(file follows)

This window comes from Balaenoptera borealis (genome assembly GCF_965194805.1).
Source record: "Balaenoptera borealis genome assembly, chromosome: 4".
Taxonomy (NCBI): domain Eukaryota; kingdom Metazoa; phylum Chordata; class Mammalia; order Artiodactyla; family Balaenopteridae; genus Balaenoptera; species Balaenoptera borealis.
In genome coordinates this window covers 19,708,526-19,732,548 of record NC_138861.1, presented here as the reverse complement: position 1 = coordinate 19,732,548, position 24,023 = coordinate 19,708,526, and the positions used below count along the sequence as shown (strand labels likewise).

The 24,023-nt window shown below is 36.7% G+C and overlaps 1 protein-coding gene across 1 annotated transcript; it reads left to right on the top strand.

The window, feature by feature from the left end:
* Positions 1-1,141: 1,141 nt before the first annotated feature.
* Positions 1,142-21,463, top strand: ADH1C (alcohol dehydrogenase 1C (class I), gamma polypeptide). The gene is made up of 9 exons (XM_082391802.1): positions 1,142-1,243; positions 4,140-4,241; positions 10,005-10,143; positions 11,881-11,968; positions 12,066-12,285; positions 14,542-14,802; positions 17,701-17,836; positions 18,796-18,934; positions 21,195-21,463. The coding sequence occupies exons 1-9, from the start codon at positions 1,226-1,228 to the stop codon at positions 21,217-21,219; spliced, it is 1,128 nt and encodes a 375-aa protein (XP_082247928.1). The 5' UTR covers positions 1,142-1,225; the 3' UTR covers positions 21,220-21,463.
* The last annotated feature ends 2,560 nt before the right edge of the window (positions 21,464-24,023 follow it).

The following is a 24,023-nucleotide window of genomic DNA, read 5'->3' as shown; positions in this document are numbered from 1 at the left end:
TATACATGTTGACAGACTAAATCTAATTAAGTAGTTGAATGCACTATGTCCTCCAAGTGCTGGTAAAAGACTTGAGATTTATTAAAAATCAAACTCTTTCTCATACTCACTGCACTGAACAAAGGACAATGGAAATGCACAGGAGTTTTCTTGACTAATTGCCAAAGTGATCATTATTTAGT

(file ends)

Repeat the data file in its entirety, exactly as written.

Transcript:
This window comes from Balaenoptera borealis (genome assembly GCF_965194805.1).
Source record: "Balaenoptera borealis genome assembly, chromosome: 4".
Taxonomy (NCBI): domain Eukaryota; kingdom Metazoa; phylum Chordata; class Mammalia; order Artiodactyla; family Balaenopteridae; genus Balaenoptera; species Balaenoptera borealis.
In genome coordinates this window covers 19,708,526-19,732,548 of record NC_138861.1, presented here as the reverse complement: position 1 = coordinate 19,732,548, position 24,023 = coordinate 19,708,526, and the positions used below count along the sequence as shown (strand labels likewise).

The 24,023-nt window shown below is 36.7% G+C and overlaps 1 protein-coding gene across 1 annotated transcript; it reads left to right on the top strand.

The window, feature by feature from the left end:
* Positions 1-1,141: 1,141 nt before the first annotated feature.
* Positions 1,142-21,463, top strand: ADH1C (alcohol dehydrogenase 1C (class I), gamma polypeptide). The gene is made up of 9 exons (XM_082391802.1): positions 1,142-1,243; positions 4,140-4,241; positions 10,005-10,143; positions 11,881-11,968; positions 12,066-12,285; positions 14,542-14,802; positions 17,701-17,836; positions 18,796-18,934; positions 21,195-21,463. The coding sequence occupies exons 1-9, from the start codon at positions 1,226-1,228 to the stop codon at positions 21,217-21,219; spliced, it is 1,128 nt and encodes a 375-aa protein (XP_082247928.1). The 5' UTR covers positions 1,142-1,225; the 3' UTR covers positions 21,220-21,463.
* The last annotated feature ends 2,560 nt before the right edge of the window (positions 21,464-24,023 follow it).

The following is a 24,023-nucleotide window of genomic DNA, read 5'->3' as shown; positions in this document are numbered from 1 at the left end:
TATACATGTTGACAGACTAAATCTAATTAAGTAGTTGAATGCACTATGTCCTCCAAGTGCTGGTAAAAGACTTGAGATTTATTAAAAATCAAACTCTTTCTCATACTCACTGCACTGAACAAAGGACAATGGAAATGCACAGGAGTTTTCTTGACTAATTGCCAAAGTGATCATTATTTAGT